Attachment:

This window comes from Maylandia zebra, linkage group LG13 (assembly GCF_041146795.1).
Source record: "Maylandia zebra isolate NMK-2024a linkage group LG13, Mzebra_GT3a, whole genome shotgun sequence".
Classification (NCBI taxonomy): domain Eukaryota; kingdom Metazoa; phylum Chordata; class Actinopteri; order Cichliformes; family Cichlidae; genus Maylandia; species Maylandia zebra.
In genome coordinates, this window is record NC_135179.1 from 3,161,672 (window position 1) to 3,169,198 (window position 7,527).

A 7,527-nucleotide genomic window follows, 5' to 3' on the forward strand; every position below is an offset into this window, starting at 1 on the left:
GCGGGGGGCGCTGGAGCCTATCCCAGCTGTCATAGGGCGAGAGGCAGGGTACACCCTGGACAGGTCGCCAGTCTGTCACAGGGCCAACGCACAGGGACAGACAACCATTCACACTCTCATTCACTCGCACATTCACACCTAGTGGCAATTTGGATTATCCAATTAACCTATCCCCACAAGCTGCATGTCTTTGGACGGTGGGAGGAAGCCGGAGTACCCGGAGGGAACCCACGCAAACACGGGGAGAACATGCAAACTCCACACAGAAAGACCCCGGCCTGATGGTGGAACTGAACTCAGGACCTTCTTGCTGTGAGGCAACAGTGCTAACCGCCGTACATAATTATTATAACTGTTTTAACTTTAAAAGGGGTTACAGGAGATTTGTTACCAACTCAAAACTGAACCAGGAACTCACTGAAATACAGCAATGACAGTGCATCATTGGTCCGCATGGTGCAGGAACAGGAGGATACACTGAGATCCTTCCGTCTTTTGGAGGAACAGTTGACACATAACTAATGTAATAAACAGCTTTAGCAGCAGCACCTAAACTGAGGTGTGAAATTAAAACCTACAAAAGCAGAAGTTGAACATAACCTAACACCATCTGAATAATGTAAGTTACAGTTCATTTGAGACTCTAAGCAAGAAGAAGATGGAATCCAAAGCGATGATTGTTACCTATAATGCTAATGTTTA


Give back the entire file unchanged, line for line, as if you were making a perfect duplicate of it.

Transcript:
This window comes from Maylandia zebra, linkage group LG13 (assembly GCF_041146795.1).
Source record: "Maylandia zebra isolate NMK-2024a linkage group LG13, Mzebra_GT3a, whole genome shotgun sequence".
Classification (NCBI taxonomy): domain Eukaryota; kingdom Metazoa; phylum Chordata; class Actinopteri; order Cichliformes; family Cichlidae; genus Maylandia; species Maylandia zebra.
In genome coordinates, this window is record NC_135179.1 from 3,161,672 (window position 1) to 3,169,198 (window position 7,527).

A 7,527-nucleotide genomic window follows, 5' to 3' on the forward strand; every position below is an offset into this window, starting at 1 on the left:
GCGGGGGGCGCTGGAGCCTATCCCAGCTGTCATAGGGCGAGAGGCAGGGTACACCCTGGACAGGTCGCCAGTCTGTCACAGGGCCAACGCACAGGGACAGACAACCATTCACACTCTCATTCACTCGCACATTCACACCTAGTGGCAATTTGGATTATCCAATTAACCTATCCCCACAAGCTGCATGTCTTTGGACGGTGGGAGGAAGCCGGAGTACCCGGAGGGAACCCACGCAAACACGGGGAGAACATGCAAACTCCACACAGAAAGACCCCGGCCTGATGGTGGAACTGAACTCAGGACCTTCTTGCTGTGAGGCAACAGTGCTAACCGCCGTACATAATTATTATAACTGTTTTAACTTTAAAAGGGGTTACAGGAGATTTGTTACCAACTCAAAACTGAACCAGGAACTCACTGAAATACAGCAATGACAGTGCATCATTGGTCCGCATGGTGCAGGAACAGGAGGATACACTGAGATCCTTCCGTCTTTTGGAGGAACAGTTGACACATAACTAATGTAATAAACAGCTTTAGCAGCAGCACCTAAACTGAGGTGTGAAATTAAAACCTACAAAAGCAGAAGTTGAACATAACCTAACACCATCTGAATAATGTAAGTTACAGTTCATTTGAGACTCTAAGCAAGAAGAAGATGGAATCCAAAGCGATGATTGTTACCTATAATGCTAATGTTTA